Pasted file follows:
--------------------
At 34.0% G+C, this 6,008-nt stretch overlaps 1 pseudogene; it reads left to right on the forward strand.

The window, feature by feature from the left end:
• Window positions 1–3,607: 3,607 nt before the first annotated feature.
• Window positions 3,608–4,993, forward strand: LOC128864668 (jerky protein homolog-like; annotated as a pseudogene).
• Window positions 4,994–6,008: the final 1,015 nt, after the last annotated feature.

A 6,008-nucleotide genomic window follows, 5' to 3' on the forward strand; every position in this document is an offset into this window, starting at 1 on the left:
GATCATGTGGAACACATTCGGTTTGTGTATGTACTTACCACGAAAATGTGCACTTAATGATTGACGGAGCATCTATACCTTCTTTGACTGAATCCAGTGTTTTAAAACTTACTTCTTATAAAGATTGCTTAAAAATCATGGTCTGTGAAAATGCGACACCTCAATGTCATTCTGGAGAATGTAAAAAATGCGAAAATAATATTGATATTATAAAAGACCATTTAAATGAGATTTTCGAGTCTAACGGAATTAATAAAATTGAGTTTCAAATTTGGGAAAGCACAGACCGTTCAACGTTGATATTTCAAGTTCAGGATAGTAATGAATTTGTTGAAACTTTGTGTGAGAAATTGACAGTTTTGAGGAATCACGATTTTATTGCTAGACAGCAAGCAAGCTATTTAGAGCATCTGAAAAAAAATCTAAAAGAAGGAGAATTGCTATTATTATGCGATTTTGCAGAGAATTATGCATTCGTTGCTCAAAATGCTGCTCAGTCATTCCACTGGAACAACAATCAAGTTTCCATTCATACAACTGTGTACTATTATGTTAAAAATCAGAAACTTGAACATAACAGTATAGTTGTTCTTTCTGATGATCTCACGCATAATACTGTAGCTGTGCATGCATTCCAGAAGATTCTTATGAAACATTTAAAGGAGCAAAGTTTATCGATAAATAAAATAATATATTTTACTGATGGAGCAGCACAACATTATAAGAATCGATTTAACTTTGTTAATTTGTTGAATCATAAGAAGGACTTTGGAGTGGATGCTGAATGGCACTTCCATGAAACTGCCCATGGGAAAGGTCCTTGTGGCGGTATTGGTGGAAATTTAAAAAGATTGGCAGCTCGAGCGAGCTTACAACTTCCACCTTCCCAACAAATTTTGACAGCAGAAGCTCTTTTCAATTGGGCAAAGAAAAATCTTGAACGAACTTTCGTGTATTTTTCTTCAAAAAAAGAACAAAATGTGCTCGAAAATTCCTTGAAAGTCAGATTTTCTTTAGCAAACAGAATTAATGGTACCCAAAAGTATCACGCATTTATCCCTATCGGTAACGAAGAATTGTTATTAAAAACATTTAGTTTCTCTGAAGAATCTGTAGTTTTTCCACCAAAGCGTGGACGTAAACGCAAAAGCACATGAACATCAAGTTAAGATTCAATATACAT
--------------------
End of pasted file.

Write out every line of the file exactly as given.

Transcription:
At 34.0% G+C, this 6,008-nt stretch overlaps 1 pseudogene; it reads left to right on the forward strand.

The window, feature by feature from the left end:
• Window positions 1–3,607: 3,607 nt before the first annotated feature.
• Window positions 3,608–4,993, forward strand: LOC128864668 (jerky protein homolog-like; annotated as a pseudogene).
• Window positions 4,994–6,008: the final 1,015 nt, after the last annotated feature.

A 6,008-nucleotide genomic window follows, 5' to 3' on the forward strand; every position in this document is an offset into this window, starting at 1 on the left:
GATCATGTGGAACACATTCGGTTTGTGTATGTACTTACCACGAAAATGTGCACTTAATGATTGACGGAGCATCTATACCTTCTTTGACTGAATCCAGTGTTTTAAAACTTACTTCTTATAAAGATTGCTTAAAAATCATGGTCTGTGAAAATGCGACACCTCAATGTCATTCTGGAGAATGTAAAAAATGCGAAAATAATATTGATATTATAAAAGACCATTTAAATGAGATTTTCGAGTCTAACGGAATTAATAAAATTGAGTTTCAAATTTGGGAAAGCACAGACCGTTCAACGTTGATATTTCAAGTTCAGGATAGTAATGAATTTGTTGAAACTTTGTGTGAGAAATTGACAGTTTTGAGGAATCACGATTTTATTGCTAGACAGCAAGCAAGCTATTTAGAGCATCTGAAAAAAAATCTAAAAGAAGGAGAATTGCTATTATTATGCGATTTTGCAGAGAATTATGCATTCGTTGCTCAAAATGCTGCTCAGTCATTCCACTGGAACAACAATCAAGTTTCCATTCATACAACTGTGTACTATTATGTTAAAAATCAGAAACTTGAACATAACAGTATAGTTGTTCTTTCTGATGATCTCACGCATAATACTGTAGCTGTGCATGCATTCCAGAAGATTCTTATGAAACATTTAAAGGAGCAAAGTTTATCGATAAATAAAATAATATATTTTACTGATGGAGCAGCACAACATTATAAGAATCGATTTAACTTTGTTAATTTGTTGAATCATAAGAAGGACTTTGGAGTGGATGCTGAATGGCACTTCCATGAAACTGCCCATGGGAAAGGTCCTTGTGGCGGTATTGGTGGAAATTTAAAAAGATTGGCAGCTCGAGCGAGCTTACAACTTCCACCTTCCCAACAAATTTTGACAGCAGAAGCTCTTTTCAATTGGGCAAAGAAAAATCTTGAACGAACTTTCGTGTATTTTTCTTCAAAAAAAGAACAAAATGTGCTCGAAAATTCCTTGAAAGTCAGATTTTCTTTAGCAAACAGAATTAATGGTACCCAAAAGTATCACGCATTTATCCCTATCGGTAACGAAGAATTGTTATTAAAAACATTTAGTTTCTCTGAAGAATCTGTAGTTTTTCCACCAAAGCGTGGACGTAAACGCAAAAGCACATGAACATCAAGTTAAGATTCAATATACAT